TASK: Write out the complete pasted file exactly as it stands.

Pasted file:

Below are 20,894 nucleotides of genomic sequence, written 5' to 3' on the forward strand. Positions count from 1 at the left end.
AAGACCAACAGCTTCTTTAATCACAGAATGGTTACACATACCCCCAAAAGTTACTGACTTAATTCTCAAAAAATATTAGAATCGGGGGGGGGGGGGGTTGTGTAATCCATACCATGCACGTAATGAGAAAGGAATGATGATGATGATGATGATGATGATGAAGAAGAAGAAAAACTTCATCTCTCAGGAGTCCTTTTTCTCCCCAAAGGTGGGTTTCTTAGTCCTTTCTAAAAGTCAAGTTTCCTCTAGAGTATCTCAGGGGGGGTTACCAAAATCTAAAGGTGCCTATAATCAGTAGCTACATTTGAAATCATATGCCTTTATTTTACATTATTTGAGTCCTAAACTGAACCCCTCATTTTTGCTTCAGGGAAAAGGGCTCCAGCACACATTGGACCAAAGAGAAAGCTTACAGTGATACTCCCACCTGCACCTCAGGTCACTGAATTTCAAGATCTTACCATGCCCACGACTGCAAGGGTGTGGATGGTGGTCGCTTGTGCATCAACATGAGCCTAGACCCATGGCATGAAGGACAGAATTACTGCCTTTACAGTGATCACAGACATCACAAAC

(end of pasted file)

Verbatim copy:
Below are 20,894 nucleotides of genomic sequence, written 5' to 3' on the forward strand. Positions count from 1 at the left end.
AAGACCAACAGCTTCTTTAATCACAGAATGGTTACACATACCCCCAAAAGTTACTGACTTAATTCTCAAAAAATATTAGAATCGGGGGGGGGGGGGGTTGTGTAATCCATACCATGCACGTAATGAGAAAGGAATGATGATGATGATGATGATGATGATGAAGAAGAAGAAAAACTTCATCTCTCAGGAGTCCTTTTTCTCCCCAAAGGTGGGTTTCTTAGTCCTTTCTAAAAGTCAAGTTTCCTCTAGAGTATCTCAGGGGGGGTTACCAAAATCTAAAGGTGCCTATAATCAGTAGCTACATTTGAAATCATATGCCTTTATTTTACATTATTTGAGTCCTAAACTGAACCCCTCATTTTTGCTTCAGGGAAAAGGGCTCCAGCACACATTGGACCAAAGAGAAAGCTTACAGTGATACTCCCACCTGCACCTCAGGTCACTGAATTTCAAGATCTTACCATGCCCACGACTGCAAGGGTGTGGATGGTGGTCGCTTGTGCATCAACATGAGCCTAGACCCATGGCATGAAGGACAGAATTACTGCCTTTACAGTGATCACAGACATCACAAAC